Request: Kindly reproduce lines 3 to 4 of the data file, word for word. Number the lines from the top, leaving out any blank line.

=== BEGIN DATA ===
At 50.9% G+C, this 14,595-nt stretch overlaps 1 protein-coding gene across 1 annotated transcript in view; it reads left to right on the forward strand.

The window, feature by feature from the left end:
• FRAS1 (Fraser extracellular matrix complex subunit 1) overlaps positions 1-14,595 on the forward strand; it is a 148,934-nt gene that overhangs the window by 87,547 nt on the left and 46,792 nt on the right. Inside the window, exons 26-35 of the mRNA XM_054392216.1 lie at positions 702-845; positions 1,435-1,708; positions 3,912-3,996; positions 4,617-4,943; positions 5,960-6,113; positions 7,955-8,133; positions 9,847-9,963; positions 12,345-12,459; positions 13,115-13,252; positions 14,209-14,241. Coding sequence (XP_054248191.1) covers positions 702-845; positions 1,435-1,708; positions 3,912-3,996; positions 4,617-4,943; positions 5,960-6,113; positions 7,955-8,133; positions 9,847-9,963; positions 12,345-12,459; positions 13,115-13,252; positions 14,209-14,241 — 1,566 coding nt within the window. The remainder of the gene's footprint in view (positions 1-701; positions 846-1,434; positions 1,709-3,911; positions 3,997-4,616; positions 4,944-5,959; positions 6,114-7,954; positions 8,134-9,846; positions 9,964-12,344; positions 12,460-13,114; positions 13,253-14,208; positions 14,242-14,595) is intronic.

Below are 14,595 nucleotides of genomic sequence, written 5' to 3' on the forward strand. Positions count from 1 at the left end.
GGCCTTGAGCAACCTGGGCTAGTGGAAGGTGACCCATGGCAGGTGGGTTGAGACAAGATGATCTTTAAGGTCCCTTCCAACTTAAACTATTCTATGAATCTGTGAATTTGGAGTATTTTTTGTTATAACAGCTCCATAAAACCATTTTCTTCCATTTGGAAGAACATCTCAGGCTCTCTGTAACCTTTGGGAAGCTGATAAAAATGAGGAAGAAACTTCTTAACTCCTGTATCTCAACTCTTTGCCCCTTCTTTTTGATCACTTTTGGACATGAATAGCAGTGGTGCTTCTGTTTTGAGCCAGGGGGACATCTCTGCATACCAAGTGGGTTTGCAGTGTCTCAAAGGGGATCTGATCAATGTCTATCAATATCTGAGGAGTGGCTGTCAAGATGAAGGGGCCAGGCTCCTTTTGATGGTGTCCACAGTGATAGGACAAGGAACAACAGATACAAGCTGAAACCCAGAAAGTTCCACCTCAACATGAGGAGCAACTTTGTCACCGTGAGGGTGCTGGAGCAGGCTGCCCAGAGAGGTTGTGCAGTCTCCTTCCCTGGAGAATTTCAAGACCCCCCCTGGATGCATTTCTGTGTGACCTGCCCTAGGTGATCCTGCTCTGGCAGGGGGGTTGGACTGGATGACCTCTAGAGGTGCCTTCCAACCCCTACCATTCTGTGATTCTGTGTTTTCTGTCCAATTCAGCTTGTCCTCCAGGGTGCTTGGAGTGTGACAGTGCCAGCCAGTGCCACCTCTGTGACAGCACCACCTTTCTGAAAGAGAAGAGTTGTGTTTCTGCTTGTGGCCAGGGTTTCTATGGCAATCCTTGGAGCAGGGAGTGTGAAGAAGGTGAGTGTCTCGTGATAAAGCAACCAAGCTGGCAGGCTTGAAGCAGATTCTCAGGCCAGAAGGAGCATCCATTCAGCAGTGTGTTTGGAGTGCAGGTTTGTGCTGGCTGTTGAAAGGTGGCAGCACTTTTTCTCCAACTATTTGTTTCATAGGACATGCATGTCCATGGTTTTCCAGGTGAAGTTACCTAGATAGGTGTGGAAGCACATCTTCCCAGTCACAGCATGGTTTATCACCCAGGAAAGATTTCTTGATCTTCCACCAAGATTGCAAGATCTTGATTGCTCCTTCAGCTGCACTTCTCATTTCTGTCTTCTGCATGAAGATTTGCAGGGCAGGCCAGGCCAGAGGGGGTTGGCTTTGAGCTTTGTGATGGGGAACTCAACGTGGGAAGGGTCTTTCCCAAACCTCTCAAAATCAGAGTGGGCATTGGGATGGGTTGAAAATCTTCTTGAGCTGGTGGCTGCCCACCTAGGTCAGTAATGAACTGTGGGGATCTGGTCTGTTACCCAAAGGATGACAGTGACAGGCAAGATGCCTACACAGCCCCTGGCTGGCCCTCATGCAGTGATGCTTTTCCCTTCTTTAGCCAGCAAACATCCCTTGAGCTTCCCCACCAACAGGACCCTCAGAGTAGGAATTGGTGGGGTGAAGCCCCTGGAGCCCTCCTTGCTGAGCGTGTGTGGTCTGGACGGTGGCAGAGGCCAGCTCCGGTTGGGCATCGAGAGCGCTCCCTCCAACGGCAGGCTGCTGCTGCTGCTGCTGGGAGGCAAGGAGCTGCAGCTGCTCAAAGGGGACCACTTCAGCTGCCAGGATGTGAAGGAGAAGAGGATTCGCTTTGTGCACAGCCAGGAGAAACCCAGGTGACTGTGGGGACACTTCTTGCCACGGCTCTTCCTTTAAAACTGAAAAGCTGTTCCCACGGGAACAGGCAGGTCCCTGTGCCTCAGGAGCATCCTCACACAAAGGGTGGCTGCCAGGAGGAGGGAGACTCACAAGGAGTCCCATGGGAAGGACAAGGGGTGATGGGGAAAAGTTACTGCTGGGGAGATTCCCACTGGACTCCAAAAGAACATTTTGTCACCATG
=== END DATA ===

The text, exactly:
• FRAS1 (Fraser extracellular matrix complex subunit 1) overlaps positions 1-14,595 on the forward strand; it is a 148,934-nt gene that overhangs the window by 87,547 nt on the left and 46,792 nt on the right. Inside the window, exons 26-35 of the mRNA XM_054392216.1 lie at positions 702-845; positions 1,435-1,708; positions 3,912-3,996; positions 4,617-4,943; positions 5,960-6,113; positions 7,955-8,133; positions 9,847-9,963; positions 12,345-12,459; positions 13,115-13,252; positions 14,209-14,241. Coding sequence (XP_054248191.1) covers positions 702-845; positions 1,435-1,708; positions 3,912-3,996; positions 4,617-4,943; positions 5,960-6,113; positions 7,955-8,133; positions 9,847-9,963; positions 12,345-12,459; positions 13,115-13,252; positions 14,209-14,241 — 1,566 coding nt within the window. The remainder of the gene's footprint in view (positions 1-701; positions 846-1,434; positions 1,709-3,911; positions 3,997-4,616; positions 4,944-5,959; positions 6,114-7,954; positions 8,134-9,846; positions 9,964-12,344; positions 12,460-13,114; positions 13,253-14,208; positions 14,242-14,595) is intronic.

Below are 14,595 nucleotides of genomic sequence, written 5' to 3' on the forward strand. Positions count from 1 at the left end.